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“Dawn” follows 10 years after the outbreak of a virus that happened in part one of the reboot / prequel, and the apes used the time to develop sign language, some form of voice skills, and have established themselves happily in the woods, appearing like a regular pre-industrialised society. While the first part was mainly about the human’s ethical considerations and worries, about how to treat animals and whether there is a limit to “improving” on evolution, this second part is mostly about the apes. Which, by the way, are astonishingly well CGI’ed… Only in a few mass crowd scenes with plenty of apes running and climbing did I ever get the feeling of being in a special effects scene. From the very beginning, I was fully immersed and completely accepted that it’s the primates I am witnessing now, that I am sitting in their midst and do not even worry about the fact that they are signing and talking and teaching their little ones simple writing skills. Wow, spectacularly well done!

Story-wise: not so well done…  the humans have been reduced by the virus released in the previous film to become a struggling minority breed on the planet, and they take a minority position in the script. There are good ones (Jason Clarke, the torture guy from “Zero Dark Thirty” seems to have decided that it’s about time he is fixing his screen image) and there’s the bad guys (who do get what they deserve, of course). But the story is driven by ape considerations and ape straegy, and by an ape palace revolt, with Caesar in competition for the leadership position with one of his less gentle and more scarred peers. So it’s basically Shakespeare’s “Julius Caesear”, but in ape society, plus stolen machine guns. An action version of a straightforward story with plain vanilla heroes and plain vanilla villains, and this is where it gets a bit silly…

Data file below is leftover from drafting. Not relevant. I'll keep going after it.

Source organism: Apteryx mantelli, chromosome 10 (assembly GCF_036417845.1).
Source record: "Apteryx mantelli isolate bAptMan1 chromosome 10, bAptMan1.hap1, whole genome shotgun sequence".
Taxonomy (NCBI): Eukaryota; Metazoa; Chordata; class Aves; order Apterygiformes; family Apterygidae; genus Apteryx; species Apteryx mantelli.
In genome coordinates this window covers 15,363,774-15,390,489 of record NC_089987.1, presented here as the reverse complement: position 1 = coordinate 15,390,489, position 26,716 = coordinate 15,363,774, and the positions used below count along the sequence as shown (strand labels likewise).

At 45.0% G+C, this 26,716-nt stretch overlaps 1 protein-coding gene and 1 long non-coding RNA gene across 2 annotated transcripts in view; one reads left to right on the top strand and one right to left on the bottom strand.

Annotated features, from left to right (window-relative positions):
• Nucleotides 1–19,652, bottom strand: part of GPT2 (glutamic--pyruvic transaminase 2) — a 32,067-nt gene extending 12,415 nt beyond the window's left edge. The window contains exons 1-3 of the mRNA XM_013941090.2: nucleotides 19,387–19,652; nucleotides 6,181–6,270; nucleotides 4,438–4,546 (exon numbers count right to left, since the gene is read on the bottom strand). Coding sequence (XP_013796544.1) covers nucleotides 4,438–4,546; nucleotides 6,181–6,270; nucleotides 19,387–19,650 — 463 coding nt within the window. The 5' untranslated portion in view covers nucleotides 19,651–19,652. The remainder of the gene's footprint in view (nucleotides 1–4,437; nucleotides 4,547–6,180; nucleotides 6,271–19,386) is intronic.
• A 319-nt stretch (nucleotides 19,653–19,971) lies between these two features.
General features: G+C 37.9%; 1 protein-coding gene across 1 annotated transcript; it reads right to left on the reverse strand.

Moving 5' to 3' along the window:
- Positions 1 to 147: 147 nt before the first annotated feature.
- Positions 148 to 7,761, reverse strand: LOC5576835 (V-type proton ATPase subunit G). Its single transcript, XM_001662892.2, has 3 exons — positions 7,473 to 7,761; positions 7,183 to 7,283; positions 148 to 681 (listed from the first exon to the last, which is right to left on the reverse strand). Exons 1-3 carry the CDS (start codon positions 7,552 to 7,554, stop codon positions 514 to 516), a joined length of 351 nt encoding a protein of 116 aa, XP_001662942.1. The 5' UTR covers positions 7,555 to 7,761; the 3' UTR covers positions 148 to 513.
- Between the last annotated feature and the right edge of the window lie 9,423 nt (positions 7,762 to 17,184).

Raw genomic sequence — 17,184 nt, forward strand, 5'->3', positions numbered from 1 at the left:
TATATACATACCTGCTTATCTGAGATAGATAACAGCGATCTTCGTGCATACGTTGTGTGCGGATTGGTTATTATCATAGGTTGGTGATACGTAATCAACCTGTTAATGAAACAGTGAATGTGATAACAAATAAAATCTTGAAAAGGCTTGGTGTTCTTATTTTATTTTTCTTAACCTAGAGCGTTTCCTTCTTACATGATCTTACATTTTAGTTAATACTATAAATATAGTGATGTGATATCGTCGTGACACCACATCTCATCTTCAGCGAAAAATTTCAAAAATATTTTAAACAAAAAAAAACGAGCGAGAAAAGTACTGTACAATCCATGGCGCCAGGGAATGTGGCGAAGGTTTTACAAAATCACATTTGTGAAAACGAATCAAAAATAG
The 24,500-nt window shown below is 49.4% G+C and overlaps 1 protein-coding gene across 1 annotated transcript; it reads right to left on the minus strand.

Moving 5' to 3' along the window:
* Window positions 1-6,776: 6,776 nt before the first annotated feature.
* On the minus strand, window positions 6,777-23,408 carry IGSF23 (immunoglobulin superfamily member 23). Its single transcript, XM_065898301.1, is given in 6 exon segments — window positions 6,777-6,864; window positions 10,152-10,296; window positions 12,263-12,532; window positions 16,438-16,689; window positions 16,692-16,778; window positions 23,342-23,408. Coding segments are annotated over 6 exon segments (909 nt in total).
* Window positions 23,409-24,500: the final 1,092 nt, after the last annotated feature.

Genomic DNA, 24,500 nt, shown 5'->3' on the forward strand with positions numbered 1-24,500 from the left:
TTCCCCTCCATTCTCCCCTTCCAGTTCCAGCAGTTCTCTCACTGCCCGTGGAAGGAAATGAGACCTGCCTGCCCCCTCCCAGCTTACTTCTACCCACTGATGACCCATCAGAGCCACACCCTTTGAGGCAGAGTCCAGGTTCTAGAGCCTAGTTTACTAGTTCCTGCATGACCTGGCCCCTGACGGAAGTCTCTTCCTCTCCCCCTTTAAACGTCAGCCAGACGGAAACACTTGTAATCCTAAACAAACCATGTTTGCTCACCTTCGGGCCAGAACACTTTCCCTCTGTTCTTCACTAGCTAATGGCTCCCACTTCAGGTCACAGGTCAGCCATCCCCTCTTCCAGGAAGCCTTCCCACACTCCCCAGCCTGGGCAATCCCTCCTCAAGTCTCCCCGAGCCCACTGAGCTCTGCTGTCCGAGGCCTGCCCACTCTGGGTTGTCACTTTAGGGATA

At some point, the film seems to surrender to the fact that it is, after all, a silly action film about apes taking over the planet. That is when there is an attack by the apes on horseback, wielding machine guns and pretending to be something like a mix of Braveheart and Die Hard. Nobody can watch this with a straight face. You need to very good at scripting this kind of film in the first place. If you put apes in the “shoes” (no shoes, of course, maybe next time) of the warriors, you need to extremely good, indeed, to avoid getting ludicrous. I got the feeling that it was all a bit ludicrous, and the lack of surprise elements or interesting turns in the plot did its own bit. This would have been a slightly disappointing, if impressive, action flick if it was set in a human environment. With them apes… a bit more disappointing still.

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